NFIRE (Near Field Infrared Experiment) is an experimental satellite to be launched in on a rocket in 2006 that is designed to distinguish between a ballistic missile's fiery plume and the rocket itself, according to an official at the Missile Defense Agency (MDA).
Data from the Near Field Infrared Experiment will help validate the MDA's choice of kill vehicles and tracking sensors for boost-phase missile defense, and help improve the guidance and homing ability of ground-based interceptors, the official said.
Spectrum Astro of Gilbert, Ariz., will build up to three satellites for the program under a contract won through an MDA call for innovative missile defense concepts issued in February. The missions will cost about $65 million each, not including launch. MDA has no plans at this time to pursue an operational constellation based on the Near Field Infrared Experiment satellites.
The MDA will place one satellite into a low Earth orbit during 2006 to track targets launched from Vandenberg Air Force Base, Calif., and will conduct experiments over a one-year period, the official said. MDA's firm plans cover the purchase of only the first satellite.
Discriminating between a missile and its exhaust plume has long been a point of difficulty with boost phase missile defense, according to an industry source familiar with the planned experiment. Problems distinguishing between the two can cause an interceptor to be fired at the plume, rather than the rocket.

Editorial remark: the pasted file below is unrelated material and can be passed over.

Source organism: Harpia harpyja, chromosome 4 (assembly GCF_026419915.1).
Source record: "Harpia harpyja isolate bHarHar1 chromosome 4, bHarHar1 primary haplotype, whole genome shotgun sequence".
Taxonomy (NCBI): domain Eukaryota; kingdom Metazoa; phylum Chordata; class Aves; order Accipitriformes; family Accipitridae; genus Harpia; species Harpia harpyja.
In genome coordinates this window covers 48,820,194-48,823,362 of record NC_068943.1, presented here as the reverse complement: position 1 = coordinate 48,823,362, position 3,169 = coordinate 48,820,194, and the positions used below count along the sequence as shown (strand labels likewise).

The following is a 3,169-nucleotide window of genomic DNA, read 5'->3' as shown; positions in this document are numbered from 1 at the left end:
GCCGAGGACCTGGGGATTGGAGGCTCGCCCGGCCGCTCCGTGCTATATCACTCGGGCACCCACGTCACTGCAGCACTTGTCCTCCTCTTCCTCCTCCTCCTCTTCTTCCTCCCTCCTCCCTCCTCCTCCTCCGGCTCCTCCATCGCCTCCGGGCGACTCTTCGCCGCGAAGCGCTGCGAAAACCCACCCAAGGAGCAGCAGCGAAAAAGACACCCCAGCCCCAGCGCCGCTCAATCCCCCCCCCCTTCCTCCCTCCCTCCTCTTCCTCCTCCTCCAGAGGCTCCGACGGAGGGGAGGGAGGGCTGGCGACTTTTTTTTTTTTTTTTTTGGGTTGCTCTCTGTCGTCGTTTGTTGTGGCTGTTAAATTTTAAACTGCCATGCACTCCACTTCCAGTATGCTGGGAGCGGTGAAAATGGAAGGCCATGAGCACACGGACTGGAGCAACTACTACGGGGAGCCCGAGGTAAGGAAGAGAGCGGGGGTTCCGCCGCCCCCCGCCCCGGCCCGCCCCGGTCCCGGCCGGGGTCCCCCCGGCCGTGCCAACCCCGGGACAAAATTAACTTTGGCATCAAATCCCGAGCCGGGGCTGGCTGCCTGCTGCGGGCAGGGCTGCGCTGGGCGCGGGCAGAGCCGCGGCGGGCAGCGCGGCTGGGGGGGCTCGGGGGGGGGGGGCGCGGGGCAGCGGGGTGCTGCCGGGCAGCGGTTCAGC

MDA launched two Minotaur-2+ ballistic missiles as part of a 20 km fly-by test and a 3.7 km fly-by and simulated engagement.
The primary payload is the Track Sensor Payload (TSP) which will be used to collect the images of the boosting rocket. The TSP was developed by Science Applications International Corporation (SAIC) of San Diego, California under contract to the Air Force Research Laboratory at Kirtland Air Force Base, New Mexico.
The secondary payload is a Laser Communications Terminal (LCT) which will be used to evaluate the utility of laser communications for missile defense applications. The LCT was developed by Tesat-Spacecom and is provided by the German government as part of a cooperative agreement between the United States and Germany.
The NFIRE payload was originally to include a sensor package using the sensors of a generation 2 kill vehicle for the 3.7 km engagement that will reportedly hit to kill. The NFIRE-KV would not include an axial stage that would be necessary for engagements at realistic distances, although the FY 2005 budget requests funding to develop and test such a liquid axial stage. In the launched configuration, the KV will only be able to intercept targets launched directly towards the NFIRE spacecraft. Later, the Kill Vehicle was cancelled and replaced by a laser communication package.
|Type / Application:||Research|
|Contractors:||General Dynamics C4 Systems (Spectrum Astro), U.S. Air Force Resarch Laboratory|